The second original tale in this issue is “Fishwife” by Carrie Vaughn. It’s about a fishing village, where the men go out to fish in the cold waters of the bay because that’s what their fathers did, because that’s what men in this village had always done. The women waited to gather the catch, gut and clean and carry the fish to market, because that’s what their mothers and grandmothers and great-grandmothers has always done. But the fish aren’t there any more, and the best catch amounts to nothing more than a few limp, dull fish. One day, though, one woman’s husband returns home in mid-morning to ask her to come with him to the beach. They’ve found a man, who seems drowned at first but then sits up and talks to them, promising them bounty. He can prove it, he says, and he bids the men to put their nets into the water. It comes up full, with a hundred fish and even gold — a cup, a place, a circlet. All they have to do to keep this plenty coming is to offer blood in sacrifice. And this particular woman is willing to lead the way in murdering outsiders to provide the necessary blood. Such worship has its price, though, and the village people soon discover that they are changing in ways they didn’t anticipate. It’s a fine work of weird fiction.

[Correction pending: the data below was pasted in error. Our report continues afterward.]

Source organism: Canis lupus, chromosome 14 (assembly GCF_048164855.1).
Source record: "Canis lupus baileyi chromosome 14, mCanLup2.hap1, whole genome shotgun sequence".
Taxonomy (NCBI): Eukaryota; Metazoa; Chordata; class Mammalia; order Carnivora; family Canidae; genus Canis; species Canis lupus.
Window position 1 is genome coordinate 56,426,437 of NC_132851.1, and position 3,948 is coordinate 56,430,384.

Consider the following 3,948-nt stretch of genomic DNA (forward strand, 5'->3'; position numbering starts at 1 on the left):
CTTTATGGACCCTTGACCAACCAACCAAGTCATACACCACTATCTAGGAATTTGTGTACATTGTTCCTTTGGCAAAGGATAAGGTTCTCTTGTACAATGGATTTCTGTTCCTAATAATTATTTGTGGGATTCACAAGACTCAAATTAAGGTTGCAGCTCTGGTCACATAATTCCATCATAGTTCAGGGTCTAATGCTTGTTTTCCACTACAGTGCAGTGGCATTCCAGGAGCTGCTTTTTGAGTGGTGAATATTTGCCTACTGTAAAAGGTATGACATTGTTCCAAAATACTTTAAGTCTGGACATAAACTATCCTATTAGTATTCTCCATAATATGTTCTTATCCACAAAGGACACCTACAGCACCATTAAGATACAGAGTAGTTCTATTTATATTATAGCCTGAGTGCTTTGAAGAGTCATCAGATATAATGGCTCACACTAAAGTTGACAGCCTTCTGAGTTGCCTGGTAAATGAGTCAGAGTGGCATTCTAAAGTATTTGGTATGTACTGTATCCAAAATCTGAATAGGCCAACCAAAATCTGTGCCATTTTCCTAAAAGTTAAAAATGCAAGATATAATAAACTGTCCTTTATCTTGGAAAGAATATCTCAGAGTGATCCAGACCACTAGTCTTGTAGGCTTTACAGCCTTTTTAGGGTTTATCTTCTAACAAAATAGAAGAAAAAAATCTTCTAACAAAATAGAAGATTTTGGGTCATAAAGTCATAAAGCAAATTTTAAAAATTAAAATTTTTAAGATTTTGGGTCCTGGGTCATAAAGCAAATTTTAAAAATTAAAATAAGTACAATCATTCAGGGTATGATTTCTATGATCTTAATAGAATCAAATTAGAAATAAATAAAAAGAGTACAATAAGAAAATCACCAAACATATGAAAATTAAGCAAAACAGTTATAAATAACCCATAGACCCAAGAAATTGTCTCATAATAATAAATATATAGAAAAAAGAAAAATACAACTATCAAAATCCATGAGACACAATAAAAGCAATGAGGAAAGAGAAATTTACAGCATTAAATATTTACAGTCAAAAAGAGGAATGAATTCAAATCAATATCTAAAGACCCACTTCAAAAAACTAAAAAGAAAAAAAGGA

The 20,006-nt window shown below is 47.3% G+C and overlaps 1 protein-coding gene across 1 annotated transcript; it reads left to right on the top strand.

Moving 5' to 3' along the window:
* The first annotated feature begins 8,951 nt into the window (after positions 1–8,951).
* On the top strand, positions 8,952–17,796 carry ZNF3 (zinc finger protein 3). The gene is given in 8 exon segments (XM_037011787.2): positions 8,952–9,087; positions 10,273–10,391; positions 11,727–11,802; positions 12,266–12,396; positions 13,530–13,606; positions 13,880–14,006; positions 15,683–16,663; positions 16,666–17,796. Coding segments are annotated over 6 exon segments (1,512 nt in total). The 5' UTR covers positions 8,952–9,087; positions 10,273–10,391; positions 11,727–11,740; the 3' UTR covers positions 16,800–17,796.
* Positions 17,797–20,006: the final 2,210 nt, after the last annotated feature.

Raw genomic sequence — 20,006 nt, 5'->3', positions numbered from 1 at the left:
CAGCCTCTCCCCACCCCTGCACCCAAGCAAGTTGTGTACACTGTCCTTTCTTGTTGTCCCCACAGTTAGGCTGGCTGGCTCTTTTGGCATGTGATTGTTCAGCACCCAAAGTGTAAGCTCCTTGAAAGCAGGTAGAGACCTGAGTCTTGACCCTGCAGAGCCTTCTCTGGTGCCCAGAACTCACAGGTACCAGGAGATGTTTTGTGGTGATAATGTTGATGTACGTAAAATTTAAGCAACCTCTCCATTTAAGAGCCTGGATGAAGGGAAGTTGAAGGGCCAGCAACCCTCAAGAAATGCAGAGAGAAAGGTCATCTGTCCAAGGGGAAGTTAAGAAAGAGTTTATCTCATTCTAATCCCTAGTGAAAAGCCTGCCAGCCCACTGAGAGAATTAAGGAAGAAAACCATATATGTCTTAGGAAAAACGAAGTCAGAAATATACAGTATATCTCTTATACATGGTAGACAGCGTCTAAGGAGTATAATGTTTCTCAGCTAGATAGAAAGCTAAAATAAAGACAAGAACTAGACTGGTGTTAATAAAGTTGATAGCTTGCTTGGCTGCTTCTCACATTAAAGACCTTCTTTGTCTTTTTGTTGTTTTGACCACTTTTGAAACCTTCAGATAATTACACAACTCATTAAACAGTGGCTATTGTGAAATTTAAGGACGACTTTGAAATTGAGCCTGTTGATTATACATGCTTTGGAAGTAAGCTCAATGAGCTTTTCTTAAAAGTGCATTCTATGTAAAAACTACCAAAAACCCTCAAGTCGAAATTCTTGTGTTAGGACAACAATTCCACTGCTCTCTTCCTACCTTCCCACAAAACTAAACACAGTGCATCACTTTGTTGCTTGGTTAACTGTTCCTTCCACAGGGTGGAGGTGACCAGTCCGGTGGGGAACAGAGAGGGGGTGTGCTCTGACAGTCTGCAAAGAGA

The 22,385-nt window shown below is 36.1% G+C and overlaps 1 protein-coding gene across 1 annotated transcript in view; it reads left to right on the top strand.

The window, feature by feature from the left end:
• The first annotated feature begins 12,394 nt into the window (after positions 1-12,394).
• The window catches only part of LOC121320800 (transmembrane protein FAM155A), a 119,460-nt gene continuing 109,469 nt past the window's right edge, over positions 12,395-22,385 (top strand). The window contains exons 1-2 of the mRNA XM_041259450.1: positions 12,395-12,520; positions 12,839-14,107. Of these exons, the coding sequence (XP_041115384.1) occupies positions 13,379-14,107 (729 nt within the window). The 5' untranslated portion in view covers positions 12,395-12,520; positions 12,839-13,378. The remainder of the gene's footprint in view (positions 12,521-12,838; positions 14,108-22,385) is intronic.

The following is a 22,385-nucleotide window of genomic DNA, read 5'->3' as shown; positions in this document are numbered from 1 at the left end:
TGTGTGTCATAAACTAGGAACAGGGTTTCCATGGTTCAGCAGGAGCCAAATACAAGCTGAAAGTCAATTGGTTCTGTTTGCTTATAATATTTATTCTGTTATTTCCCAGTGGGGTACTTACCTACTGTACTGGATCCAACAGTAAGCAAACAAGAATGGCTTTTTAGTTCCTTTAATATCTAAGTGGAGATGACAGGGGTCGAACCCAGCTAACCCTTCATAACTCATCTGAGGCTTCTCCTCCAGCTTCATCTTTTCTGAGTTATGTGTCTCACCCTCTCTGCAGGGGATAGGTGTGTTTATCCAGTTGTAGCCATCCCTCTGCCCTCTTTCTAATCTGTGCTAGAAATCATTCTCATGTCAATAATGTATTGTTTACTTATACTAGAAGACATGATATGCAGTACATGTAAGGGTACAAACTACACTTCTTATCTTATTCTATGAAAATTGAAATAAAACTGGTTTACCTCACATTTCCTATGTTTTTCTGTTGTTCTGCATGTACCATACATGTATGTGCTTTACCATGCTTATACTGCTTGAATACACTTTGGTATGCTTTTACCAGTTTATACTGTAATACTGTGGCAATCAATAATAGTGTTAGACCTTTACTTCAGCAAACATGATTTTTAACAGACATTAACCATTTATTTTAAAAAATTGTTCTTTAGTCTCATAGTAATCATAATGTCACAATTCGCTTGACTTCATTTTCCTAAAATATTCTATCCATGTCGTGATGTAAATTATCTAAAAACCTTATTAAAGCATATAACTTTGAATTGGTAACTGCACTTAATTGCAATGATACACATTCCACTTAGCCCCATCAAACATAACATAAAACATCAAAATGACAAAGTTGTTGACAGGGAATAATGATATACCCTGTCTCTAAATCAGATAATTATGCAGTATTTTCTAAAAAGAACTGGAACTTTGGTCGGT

“The H Word,” the monthly column about some aspect of the nature of horror fiction, is by W.H. Pugmire this month on Lovecraftian horror, as suits the stories in this issue. Pugmire writes about Lovecraft’s influences as well as his influence, and attempts to define what is meant by “a Lovecraftian story.” It’s a broader interpretation of horror than one might imagine.

The artist spotlight is about Soufiane Idrassi, whose pictures of winged women are lovely and frightening at the same time. Lisa Morton’s interview with Robert McCammon leads the master to explain his inspirations, the influence of Halloween on his work, his reading and his future writing plans. There are, as usual, Author Spotlights with each of the authors of the stories in the issue; I particularly enjoyed the interview with Barron, who seems to me to take a highly intellectual approach to his work, and to explain that approach without explaining his stories, which are better left mysterious.

I continue to admire this magazine. I’ve probably reviewed it more than any other periodical, but my reason for it is that it’s just so good. Nightmare is must reading for every horror reader and writer.


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TERRY WEYNA, on our staff since December 2010, would rather be reading than doing almost anything else. She longs to be a full-time reviewer, critic, scholar and writer, but nonetheless continues to practice law as a civil litigator in California. Terry lives in Northern California with her husband, professor emeritus and writer Fred White, the imperious but aging Cordelia Louise Cat Weyna-White, and a forever-growing personal library that presently exceeds 15,000 volumes.